Archive for the ‘Technology’ Category

Sub(text) theatre

Posted: February 9, 2011 in Acting, Technology

If anyone is reading this, they will know most of the show.  Here, for example is the Sub(text) portion of the show.

the basic concept for this is that technology can enhance a performance.  Like Pop-up Videos from the early 1990s, people can receive texts that fill in supplemental information about the performance.  Different feeds can be created for cast notes, author notes, costume notes, historical context, ect.  For example, one person watching the Brick/Big Daddy scene from Cat on a Hot Tin Roof can receive texts about the fabric that Big Daddy’s suit is made of,while another can get more information about Big Daddy’s cancer and the prognosis in that era, while still a third can find out how this scene was challenging to memorize from the actor playing Brick.

It’s important to note that these texts, sent to phones on vibrate, are not specifically designed for the first time viewer, but rather for the repeat customer. Audience members can return to watch the show with new information that increases their enjoyment.  They get to select the texts they receive and can turn off the phone at any time.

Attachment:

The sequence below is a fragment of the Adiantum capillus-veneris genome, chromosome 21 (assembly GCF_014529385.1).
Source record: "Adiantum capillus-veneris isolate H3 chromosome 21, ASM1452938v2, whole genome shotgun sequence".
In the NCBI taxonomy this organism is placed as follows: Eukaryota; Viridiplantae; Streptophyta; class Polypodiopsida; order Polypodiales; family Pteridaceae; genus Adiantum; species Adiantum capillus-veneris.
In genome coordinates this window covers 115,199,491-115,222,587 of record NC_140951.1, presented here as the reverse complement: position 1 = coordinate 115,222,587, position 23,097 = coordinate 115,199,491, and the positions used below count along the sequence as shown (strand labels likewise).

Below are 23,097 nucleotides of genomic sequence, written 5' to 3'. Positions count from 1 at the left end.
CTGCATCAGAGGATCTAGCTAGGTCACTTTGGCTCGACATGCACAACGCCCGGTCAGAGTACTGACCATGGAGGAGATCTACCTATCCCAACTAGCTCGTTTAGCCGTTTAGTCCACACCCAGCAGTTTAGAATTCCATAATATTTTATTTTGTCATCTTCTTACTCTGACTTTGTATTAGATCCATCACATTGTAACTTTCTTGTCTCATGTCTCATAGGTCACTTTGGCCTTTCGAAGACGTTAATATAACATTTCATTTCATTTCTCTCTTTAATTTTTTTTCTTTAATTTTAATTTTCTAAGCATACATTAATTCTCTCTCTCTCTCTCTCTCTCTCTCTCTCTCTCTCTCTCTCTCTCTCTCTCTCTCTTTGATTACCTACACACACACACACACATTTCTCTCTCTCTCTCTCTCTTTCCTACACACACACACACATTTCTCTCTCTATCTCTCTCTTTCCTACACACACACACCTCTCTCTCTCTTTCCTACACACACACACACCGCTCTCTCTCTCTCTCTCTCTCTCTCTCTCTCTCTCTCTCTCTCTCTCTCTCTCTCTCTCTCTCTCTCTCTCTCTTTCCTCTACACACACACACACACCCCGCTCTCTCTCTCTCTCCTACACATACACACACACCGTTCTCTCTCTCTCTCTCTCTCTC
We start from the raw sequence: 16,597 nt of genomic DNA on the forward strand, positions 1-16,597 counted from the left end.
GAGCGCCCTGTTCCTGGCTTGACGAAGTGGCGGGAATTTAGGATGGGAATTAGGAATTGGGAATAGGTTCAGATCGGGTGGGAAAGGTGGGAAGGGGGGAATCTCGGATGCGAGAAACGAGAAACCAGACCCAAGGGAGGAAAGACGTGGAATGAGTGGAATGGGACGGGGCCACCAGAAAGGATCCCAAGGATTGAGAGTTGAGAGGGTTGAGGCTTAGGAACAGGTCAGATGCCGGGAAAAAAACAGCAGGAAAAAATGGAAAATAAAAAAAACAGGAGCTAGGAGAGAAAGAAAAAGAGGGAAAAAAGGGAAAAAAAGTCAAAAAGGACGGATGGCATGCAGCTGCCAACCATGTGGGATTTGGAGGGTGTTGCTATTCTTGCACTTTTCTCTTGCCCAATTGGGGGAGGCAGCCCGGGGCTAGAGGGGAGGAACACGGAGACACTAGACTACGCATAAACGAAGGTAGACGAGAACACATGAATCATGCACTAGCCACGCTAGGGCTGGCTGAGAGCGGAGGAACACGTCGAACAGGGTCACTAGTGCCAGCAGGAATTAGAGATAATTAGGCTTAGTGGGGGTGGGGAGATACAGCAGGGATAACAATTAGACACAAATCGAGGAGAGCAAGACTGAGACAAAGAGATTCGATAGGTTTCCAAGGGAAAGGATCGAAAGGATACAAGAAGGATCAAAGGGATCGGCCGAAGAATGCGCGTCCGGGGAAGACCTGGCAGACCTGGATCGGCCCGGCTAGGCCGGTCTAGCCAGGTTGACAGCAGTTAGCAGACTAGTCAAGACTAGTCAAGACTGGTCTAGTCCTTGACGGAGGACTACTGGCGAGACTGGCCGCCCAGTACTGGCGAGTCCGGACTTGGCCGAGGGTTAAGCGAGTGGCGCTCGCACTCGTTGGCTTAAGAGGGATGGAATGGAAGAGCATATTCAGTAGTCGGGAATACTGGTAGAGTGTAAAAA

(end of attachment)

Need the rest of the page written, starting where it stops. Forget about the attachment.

Of course, eventually this can create a whole sub-genre of theatre where writers create specifically for the technology.  In example…



Project Cast: Assemble!!

Posted: February 4, 2011 in Acting, iPad

I have my cast for my project.

Hamlet and Puppet #1: Kevin Blake.  He was the first guy I asked.  His knowledge of Shakepeare and improv made it a no brainer.

Man 1 and Puppet #2: Kurt Scholler.  One of the best improvisers I know (and I do know a lot), what set him apart from some other choices I could make is that he has a very distinctive voice.  This will play very well with the puppet segment and allow for both visual and vocal differentiation in the two characters.

Woman #1: Whitney Avalon.  A remarkable performer, I almost hate to waste her talents on such a small scene.  Having said that, I’m pulling this favor because she is so great and reliable. We’ve done a lot of projects together and I know what I’m getting.  Plus, I may have her sing…

Ghost (Head): David Heath.  I could have tried to cast someone out of New York or London for a real impressive demonstration.  The problem is I don’t know anyone there who could play the role, so I’d have to cast blindly and trust that they would be in front of their computer on time and knowing how to work teh internets.  I don’t need that kind of risk; with this presentation I’m already juggling flaming angry monkey while riding a unicycle on a high wire.  So instead, I picked great friend who is a member of the Lamb’s Players Theatre in San Diego.  Dave has performed hundreds of roles over the years and couldn’t be nicer or more down to Earth.  When I told him what he’d be doing he laughed for a good 30 seconds then said, “Sure Mike, I’m in.”  His level of accountability is beyond reproach.